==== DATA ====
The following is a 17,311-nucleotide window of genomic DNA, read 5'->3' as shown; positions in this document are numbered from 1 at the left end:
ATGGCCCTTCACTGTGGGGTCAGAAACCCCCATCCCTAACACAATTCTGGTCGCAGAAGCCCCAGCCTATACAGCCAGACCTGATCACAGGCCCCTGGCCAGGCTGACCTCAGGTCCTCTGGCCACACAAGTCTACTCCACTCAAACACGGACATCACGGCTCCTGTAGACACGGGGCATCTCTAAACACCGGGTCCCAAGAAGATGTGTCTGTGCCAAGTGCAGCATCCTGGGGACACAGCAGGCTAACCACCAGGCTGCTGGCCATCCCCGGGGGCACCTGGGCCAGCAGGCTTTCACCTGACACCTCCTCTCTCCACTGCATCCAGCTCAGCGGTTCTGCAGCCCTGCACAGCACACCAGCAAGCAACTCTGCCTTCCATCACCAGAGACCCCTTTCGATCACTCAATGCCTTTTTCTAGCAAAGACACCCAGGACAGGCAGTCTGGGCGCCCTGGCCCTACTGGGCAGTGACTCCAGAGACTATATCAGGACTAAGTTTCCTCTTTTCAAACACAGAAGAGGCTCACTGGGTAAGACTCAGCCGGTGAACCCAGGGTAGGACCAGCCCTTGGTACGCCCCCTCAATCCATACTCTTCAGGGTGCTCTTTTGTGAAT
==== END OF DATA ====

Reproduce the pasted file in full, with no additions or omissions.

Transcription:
The following is a 17,311-nucleotide window of genomic DNA, read 5'->3' as shown; positions in this document are numbered from 1 at the left end:
ATGGCCCTTCACTGTGGGGTCAGAAACCCCCATCCCTAACACAATTCTGGTCGCAGAAGCCCCAGCCTATACAGCCAGACCTGATCACAGGCCCCTGGCCAGGCTGACCTCAGGTCCTCTGGCCACACAAGTCTACTCCACTCAAACACGGACATCACGGCTCCTGTAGACACGGGGCATCTCTAAACACCGGGTCCCAAGAAGATGTGTCTGTGCCAAGTGCAGCATCCTGGGGACACAGCAGGCTAACCACCAGGCTGCTGGCCATCCCCGGGGGCACCTGGGCCAGCAGGCTTTCACCTGACACCTCCTCTCTCCACTGCATCCAGCTCAGCGGTTCTGCAGCCCTGCACAGCACACCAGCAAGCAACTCTGCCTTCCATCACCAGAGACCCCTTTCGATCACTCAATGCCTTTTTCTAGCAAAGACACCCAGGACAGGCAGTCTGGGCGCCCTGGCCCTACTGGGCAGTGACTCCAGAGACTATATCAGGACTAAGTTTCCTCTTTTCAAACACAGAAGAGGCTCACTGGGTAAGACTCAGCCGGTGAACCCAGGGTAGGACCAGCCCTTGGTACGCCCCCTCAATCCATACTCTTCAGGGTGCTCTTTTGTGAAT